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“Orry” play spills gay secrets of classic Hollywood, but focuses on matters of the heart



Nick Hardcastle as Orry-Kelly, pictured with
Mitzi Gaynor costume from “Les Girls” for
which Orry-Kelly won an Academy Award.
Costume courtesy of Greg Schriener.
Photo by Tony Duran.

Orry-Kelly is an enigmatic name. It reveals nothing about the man who held it, but it carries a hint of mystery that makes you want to know more.

As even the most casual fans of classic Hollywood can probably tell you, Kelly was a costume designer that dressed Hollywood’s biggest stars and costumed some of its most iconic movies; some of them might also be able to tell you he capped off his career with three Oscar wins out of four nominations.

Beyond that, though, they’d likely be hard pressed to tell you more. In the decades since his death, only industry insiders and people who knew him personally had much information about Kelly’s private life outside of the essential biographical details and, perhaps, a few salacious tidbits of gossip. That changed when a relative found the manuscript of his memoir in a pillowcase that had gone untouched for 50 years; titled “Women I’ve Undressed,” it was published in 2015, at long last revealing his story to the world as only he himself could tell it.

Now that story is about to hit the stage, as writer/performer Nick Hardcastle debuts his new play, simply titled “Orry,” at the Lee Strasberg Theatre in West Hollywood. It’s a theatrical distillation of the memoir in which the iconic designer returns to celebrate his own fabulous life on the occasion of his funeral, and for Hardcastle, it’s been a labor of love.

He, like Kelly, is an Australian who came to America to pursue an entertainment career; they each found success before coming to Hollywood, Kelly in New York and Hardcastle in his native country.

“The more I get to know him, the more I relate,” says Hardcastle.  “I’m from a tiny little coastal town in New South Wales, just like him, and I couldn’t wait to get out of my small town, either.”

He’s come a long way. Beginning as a host for a popular music video program in his homeland, he parlayed that into a multi-faceted career in which he’s piled up countless credits as a TV host – alongside dozens for film, TV, theatre and musical theatre acting. He’s also the co-founder of the Australian Theatre Company, which, like many of the other platforms from which he works, aims to promote cultural exchange between Australia and the US. He’s been in Los Angeles for the last seven years.

“I’d always been aware of Orry-Kelly, since I lived in Hollywood,” he says. “I don’t know that I knew who he was before I moved here, but Orry has always been mentioned as an Australian pioneer in the film industry.”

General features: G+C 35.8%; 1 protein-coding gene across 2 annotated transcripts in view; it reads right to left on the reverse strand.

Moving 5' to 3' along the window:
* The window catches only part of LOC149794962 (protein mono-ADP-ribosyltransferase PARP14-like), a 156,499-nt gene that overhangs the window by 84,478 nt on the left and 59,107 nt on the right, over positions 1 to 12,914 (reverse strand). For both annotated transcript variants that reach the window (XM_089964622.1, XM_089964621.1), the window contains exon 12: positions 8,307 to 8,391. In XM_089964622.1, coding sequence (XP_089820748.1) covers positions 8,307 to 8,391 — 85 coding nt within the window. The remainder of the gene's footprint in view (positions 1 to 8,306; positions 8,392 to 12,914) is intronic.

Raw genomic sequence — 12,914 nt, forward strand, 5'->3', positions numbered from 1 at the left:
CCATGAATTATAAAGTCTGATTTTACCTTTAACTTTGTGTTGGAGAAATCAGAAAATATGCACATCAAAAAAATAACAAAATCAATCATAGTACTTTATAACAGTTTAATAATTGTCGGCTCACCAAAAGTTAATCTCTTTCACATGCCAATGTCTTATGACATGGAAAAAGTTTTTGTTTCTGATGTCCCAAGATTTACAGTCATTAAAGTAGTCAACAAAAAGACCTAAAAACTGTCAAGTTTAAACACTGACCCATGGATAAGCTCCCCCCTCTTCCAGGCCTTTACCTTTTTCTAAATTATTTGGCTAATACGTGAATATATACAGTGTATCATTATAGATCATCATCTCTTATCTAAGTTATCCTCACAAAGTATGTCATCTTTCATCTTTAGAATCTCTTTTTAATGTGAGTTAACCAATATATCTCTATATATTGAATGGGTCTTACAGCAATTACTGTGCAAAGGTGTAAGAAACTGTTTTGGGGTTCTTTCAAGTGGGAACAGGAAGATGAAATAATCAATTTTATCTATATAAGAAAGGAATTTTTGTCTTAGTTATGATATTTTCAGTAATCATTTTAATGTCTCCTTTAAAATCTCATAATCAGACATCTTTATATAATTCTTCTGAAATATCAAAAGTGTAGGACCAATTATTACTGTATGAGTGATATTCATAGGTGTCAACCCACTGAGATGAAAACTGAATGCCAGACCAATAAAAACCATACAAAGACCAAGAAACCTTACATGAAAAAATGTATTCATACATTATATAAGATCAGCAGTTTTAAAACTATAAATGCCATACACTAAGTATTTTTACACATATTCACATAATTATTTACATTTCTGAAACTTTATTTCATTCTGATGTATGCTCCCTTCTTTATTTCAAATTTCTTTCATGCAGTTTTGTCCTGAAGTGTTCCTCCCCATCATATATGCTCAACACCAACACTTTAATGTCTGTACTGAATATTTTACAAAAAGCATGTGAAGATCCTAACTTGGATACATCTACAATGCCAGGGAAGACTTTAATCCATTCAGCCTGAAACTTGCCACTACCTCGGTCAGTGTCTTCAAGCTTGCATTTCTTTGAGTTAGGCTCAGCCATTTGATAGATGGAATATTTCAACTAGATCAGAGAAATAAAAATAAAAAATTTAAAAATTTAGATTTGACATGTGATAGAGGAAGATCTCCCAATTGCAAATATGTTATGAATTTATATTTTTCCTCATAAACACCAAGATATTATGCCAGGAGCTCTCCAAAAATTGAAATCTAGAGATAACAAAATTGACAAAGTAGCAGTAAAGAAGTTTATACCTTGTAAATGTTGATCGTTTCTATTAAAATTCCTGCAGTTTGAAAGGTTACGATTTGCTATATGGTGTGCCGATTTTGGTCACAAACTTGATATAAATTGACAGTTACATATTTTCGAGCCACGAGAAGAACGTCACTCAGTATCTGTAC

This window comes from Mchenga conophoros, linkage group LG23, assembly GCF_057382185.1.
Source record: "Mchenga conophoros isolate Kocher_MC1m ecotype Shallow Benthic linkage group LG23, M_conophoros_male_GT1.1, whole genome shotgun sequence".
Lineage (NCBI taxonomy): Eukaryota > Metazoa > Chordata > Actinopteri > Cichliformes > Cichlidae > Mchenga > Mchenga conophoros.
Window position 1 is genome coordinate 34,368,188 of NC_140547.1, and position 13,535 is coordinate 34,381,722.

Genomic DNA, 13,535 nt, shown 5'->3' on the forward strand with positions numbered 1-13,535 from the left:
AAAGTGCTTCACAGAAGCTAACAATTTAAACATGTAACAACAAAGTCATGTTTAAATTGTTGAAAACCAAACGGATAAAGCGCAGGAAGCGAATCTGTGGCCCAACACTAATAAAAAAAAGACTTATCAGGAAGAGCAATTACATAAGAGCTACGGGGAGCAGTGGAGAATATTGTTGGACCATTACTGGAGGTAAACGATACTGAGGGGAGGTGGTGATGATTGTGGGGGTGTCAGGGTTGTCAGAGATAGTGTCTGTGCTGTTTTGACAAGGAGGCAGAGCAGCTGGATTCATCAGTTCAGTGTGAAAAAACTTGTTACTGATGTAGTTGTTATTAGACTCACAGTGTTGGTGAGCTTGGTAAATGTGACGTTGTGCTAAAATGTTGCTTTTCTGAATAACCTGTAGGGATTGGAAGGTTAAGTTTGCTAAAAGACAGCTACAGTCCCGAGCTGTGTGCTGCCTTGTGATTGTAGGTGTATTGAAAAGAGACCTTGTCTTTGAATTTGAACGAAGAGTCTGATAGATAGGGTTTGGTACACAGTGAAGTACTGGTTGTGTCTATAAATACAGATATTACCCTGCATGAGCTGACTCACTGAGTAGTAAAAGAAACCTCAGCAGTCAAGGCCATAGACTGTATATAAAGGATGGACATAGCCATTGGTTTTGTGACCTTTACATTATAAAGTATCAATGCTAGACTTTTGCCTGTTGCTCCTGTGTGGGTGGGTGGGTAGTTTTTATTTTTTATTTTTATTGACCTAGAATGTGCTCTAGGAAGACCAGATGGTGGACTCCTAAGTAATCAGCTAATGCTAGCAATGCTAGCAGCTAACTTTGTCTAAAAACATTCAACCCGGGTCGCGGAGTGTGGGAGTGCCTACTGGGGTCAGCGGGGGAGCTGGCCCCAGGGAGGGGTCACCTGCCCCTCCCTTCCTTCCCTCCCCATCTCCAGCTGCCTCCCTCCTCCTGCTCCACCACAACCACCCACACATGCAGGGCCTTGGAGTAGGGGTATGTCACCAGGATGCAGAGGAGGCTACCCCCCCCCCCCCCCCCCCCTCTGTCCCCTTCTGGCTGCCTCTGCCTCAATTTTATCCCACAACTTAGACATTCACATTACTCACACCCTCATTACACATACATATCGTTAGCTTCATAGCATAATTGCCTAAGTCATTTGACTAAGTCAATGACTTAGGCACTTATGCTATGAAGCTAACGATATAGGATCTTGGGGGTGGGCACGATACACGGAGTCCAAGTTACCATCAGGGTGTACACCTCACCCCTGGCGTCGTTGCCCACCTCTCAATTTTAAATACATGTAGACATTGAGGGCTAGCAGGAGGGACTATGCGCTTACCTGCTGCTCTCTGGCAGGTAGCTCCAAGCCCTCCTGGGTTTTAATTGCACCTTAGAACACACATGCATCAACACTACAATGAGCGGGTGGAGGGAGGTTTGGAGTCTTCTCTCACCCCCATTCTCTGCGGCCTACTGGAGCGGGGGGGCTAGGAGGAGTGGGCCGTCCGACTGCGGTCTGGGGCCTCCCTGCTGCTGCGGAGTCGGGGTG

Still it wasn’t until he saw a documentary about Kelly – “Women He’s Undressed,” by another Australian, Gillian Armstrong – that he was inspired to create his own show about him.

“This seemed like the perfect story,” he gushes, “this Australian who came over to New York in the twenties, who had a Broadway career before coming to Hollywood and creating an incredible legacy. After watching the film, I was so compelled by his story that I called the publisher of the memoir the next day and asked, ‘Who has the theatrical rights to this book?’ I was fortunate enough that I was the first person to make that call.”

In developing the script, he worked closely with his director, Wayne Harrison, who was also his dramaturg. Hardcastle himself portrays Kelly – “He’s a fascinating character,” he says, “and he’s deeply flawed, which is great for me!”— with only two other performers to fill in other roles around him.

“It’s an intimate show, but it’s really quite a big show,” he stresses. “We do it all in as entertaining a way as possible. Orry was a showman, an artist and a performer – we’ve tried to incorporate music and film, and puppetry and song, all the things that speak to what his life was, so even though it is fairly intimate, hopefully it doesn’t feel small.”

Nick Hardcastle as Orry-Kelly. Photo by Tony Duran.

As for the story itself, one of the biggest challenges was deciding what to include. The dense memoir contains anecdotes and reminiscences from a man who had a personal and/or a working relationship with some of the biggest names in Hollywood, and audiences were sure to be interested in hearing about that – but Hardcastle opted for a different focus.

“There’s too much to cover in all that material that’s just not necessarily dramatic,” he says. “Orry lived such a full, and rich, and layered life – but when you want to see a whole life story onstage in 90 minutes, you need to find a narrative that audiences can connect to. It was really about the ‘heart connection,’ so that we really care, at the end, what he’s gone through.”

“We had to isolate some things. We thought that his identity, and love, were the things that were going to connect the audience to his story. There was one relationship in particular that was very important, someone that was in his life for a really long time. That’s the relationship that we hone in on in the show, and, of course it was with Archie Leach.”